Iran’s rosy future in the export industry

The removal of trade sanctions has boosted Iran’s rose water export industry, as Poorna Rodrigo and Liz Newmark report

Iran’s rose water export sector is facing the potential for rapid expansion now that the country can trade freely globally after the bulk of international banking and economic sanctions imposed over the Iranian nuclear programme were lifted last January.

For makers of this important personal care ingredient this could mean big new business. The country is “the world’s biggest producer of rose water, distilling about 26,000 tonnes per year”, said Iran’s state-owned English language broadcaster PressTV in a September 2015 report.

Making rose water is not just a business for Iranians but a tradition: production dates back more than 2,500 years. According to a report on Iran’s state radio (Islamic Republic of Iran Broadcasting, IRIB), there are nearly 1,600 hectares of land under Damask rose cultivation in central Iran’s Kashan region, which annually produces approximately 5,000 tonnes of roses.

In September 2015, representatives of more than 150 French companies, led by the country’s trade and agriculture ministries, visited Iran looking for business opportunities, given the potential use of rose water by French personal care product brands, especially perfume makers. The high quality of the roses grown in Iran’s Qamsar and Kashan regions is because of the areas’ warm and sunny climates, fertile soils and protection from winds.

According to the Paris/Iranian lifestyle website Persiennës (lespersiennes.com), Melvita, Laboratoire Sanoflore, Florame and Huygens are “just a small selection of companies” based in France using Iranian rose water to make scents. All four companies emphasise their products are natural using “biological” production methods.

But Creezy Courtoy, a former fashion model who is now Chair of the International Perfume Foundation (IPF), noted that Iranian rose water exporters might face some regulatory obstacles when selling to perfumers. She noted that the European Union (EU) Cosmetics Regulation’s list of controlled allergic substances includes eugenol, which is found in roses. As a result, scent companies have been looking for artificial alternatives.

Courtoy told SPC that while laboratories can make roses, they lack “the beneficial power of the plant”, noting that roses may contain more than 2,000 different molecules. She stressed: “To be beneficial, a plant should have all its compounds. It’s the same for humans: if you take off my left arm, I will not be the same.”

And this is a key challenge for the Iranian rose water sector to overcome, because the export market is particularly important for its producers. Indeed, while in Iran rose water is a popular food item or ingredient, unlike in the West, the majority of Iranians are not keen on rose scents in personal perfumes, a France-based scent trader told SPC. Consumers “don’t like to smell like a rose”, she said.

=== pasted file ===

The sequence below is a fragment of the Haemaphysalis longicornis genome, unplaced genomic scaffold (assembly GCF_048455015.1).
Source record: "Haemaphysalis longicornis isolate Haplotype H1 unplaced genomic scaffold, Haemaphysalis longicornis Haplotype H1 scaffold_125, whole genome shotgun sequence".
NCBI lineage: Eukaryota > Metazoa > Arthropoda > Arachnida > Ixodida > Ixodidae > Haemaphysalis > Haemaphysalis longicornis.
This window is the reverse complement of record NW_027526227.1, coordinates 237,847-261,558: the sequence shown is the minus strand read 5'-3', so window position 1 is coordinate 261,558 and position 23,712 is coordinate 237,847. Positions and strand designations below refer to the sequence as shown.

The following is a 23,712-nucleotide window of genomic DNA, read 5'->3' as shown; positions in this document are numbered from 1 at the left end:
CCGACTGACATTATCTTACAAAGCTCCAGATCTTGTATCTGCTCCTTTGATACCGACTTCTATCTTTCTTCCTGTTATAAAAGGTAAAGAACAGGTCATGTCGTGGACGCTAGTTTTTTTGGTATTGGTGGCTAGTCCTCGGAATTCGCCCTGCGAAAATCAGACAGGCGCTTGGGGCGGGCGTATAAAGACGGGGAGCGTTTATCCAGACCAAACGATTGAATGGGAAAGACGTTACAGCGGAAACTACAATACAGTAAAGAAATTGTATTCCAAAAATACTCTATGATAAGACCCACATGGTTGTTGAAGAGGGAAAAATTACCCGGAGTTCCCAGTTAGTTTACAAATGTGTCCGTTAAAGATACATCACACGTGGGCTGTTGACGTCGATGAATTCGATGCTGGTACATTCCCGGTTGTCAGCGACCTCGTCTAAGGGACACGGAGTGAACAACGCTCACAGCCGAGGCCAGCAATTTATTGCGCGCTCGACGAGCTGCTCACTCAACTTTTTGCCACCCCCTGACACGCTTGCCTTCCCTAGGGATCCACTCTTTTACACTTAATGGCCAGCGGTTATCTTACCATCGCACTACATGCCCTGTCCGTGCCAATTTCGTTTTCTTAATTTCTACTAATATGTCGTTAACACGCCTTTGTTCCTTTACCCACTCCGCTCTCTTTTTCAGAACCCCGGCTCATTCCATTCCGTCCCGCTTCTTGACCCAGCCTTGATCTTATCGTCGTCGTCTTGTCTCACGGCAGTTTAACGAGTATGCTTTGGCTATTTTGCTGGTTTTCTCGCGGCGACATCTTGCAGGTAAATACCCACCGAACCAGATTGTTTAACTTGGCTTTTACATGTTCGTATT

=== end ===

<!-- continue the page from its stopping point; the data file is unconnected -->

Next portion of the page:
In the west, however, rose water, said Malakeh Sanati-Künne, head of international business development at the Hamburg, Germany-based marketing arm of the country’s leading rose water producer, Kerman-based Zahra Rosewater Company, has been one of “key ingredients in [standard] perfumes and cosmetics". Her company, which was launched in 1978, just before the Iranian Revolution, is a grower, distiller and an exporter of organically-produced Damask roses. The company makes rose water and rose oil by hydro-distilling and sells to Britain, Germany, France, Canada, Australia, Russia, Switzerland and the Gulf states (although not yet the US – where remaining banking sanctions on Iran still block Zahra from selling rose water to American consumers, she said). However, if all barriers are cleared (and the election of Donald Trump as US President might impede that progress), America will prove to be a lucrative market for the company, she predicted: “Our products, certified by the British Soil Association, are of the highest quality,” Ms Sanati-Künne said. Popular cosmetics brands such as natural skin care line Dr Hauschka cosmetics from Germany-based WALA Heilmittel GmbH; France-based organic essential oil and aromatic plant specialist Plantes Aromatiques du Diois SA; and Germany’s natural cosmetic specialist Annemarie Börlind are using rose water from Zahra in their product, a note from the company said.

The Iranian rose water sector might want to try and change this local aversion to rose scents, given that Iranians are the world’s seventh and the Middle East’s second largest per capita consumer of personal care products. Meanwhile, a study from the Tehran-based independent journal Iran Review in a note in May stressed the cosmeceutical and health-based benefits of rose water. It said that Iran’s Mohammadi variety rose petal contains gallic acid, fatty acids, pigments and ascorbic acid (vitamin C).

The study also indicated that “the essence of Mohammadi flower of Ghamsar and the subsequent rose water has a concentration of 35mg per 100ml or 350 parts per million (ppm), which makes it the finest and highest quality rose water in Iran and even in the world”.

The Mohammadi rose is divided into seven groups: French red flower, wild rose, tea flower, miniature red flower, Bengalese red flower and Iranian red flower.

Companies